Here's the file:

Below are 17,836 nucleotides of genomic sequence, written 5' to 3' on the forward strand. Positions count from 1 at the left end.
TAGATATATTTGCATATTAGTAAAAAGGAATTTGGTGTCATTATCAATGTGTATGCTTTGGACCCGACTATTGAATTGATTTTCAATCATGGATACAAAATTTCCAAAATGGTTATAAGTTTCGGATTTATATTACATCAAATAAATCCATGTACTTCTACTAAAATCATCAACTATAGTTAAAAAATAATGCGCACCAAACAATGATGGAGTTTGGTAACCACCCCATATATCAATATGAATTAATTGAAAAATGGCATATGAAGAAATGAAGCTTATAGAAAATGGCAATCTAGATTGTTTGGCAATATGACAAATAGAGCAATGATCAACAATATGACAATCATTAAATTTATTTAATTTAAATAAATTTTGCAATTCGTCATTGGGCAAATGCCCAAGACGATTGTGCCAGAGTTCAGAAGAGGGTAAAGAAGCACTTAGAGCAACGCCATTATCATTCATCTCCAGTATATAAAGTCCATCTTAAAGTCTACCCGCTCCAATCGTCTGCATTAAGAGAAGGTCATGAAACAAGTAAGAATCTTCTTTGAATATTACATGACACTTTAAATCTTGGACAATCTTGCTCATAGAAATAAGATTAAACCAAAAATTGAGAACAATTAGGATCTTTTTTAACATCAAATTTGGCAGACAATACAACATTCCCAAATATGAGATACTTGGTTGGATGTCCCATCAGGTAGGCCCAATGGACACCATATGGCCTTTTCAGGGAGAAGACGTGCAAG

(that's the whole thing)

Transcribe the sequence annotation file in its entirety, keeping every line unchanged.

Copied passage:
Below are 17,836 nucleotides of genomic sequence, written 5' to 3' on the forward strand. Positions count from 1 at the left end.
TAGATATATTTGCATATTAGTAAAAAGGAATTTGGTGTCATTATCAATGTGTATGCTTTGGACCCGACTATTGAATTGATTTTCAATCATGGATACAAAATTTCCAAAATGGTTATAAGTTTCGGATTTATATTACATCAAATAAATCCATGTACTTCTACTAAAATCATCAACTATAGTTAAAAAATAATGCGCACCAAACAATGATGGAGTTTGGTAACCACCCCATATATCAATATGAATTAATTGAAAAATGGCATATGAAGAAATGAAGCTTATAGAAAATGGCAATCTAGATTGTTTGGCAATATGACAAATAGAGCAATGATCAACAATATGACAATCATTAAATTTATTTAATTTAAATAAATTTTGCAATTCGTCATTGGGCAAATGCCCAAGACGATTGTGCCAGAGTTCAGAAGAGGGTAAAGAAGCACTTAGAGCAACGCCATTATCATTCATCTCCAGTATATAAAGTCCATCTTAAAGTCTACCCGCTCCAATCGTCTGCATTAAGAGAAGGTCATGAAACAAGTAAGAATCTTCTTTGAATATTACATGACACTTTAAATCTTGGACAATCTTGCTCATAGAAATAAGATTAAACCAAAAATTGAGAACAATTAGGATCTTTTTTAACATCAAATTTGGCAGACAATACAACATTCCCAAATATGAGATACTTGGTTGGATGTCCCATCAGGTAGGCCCAATGGACACCATATGGCCTTTTCAGGGAGAAGACGTGCAAG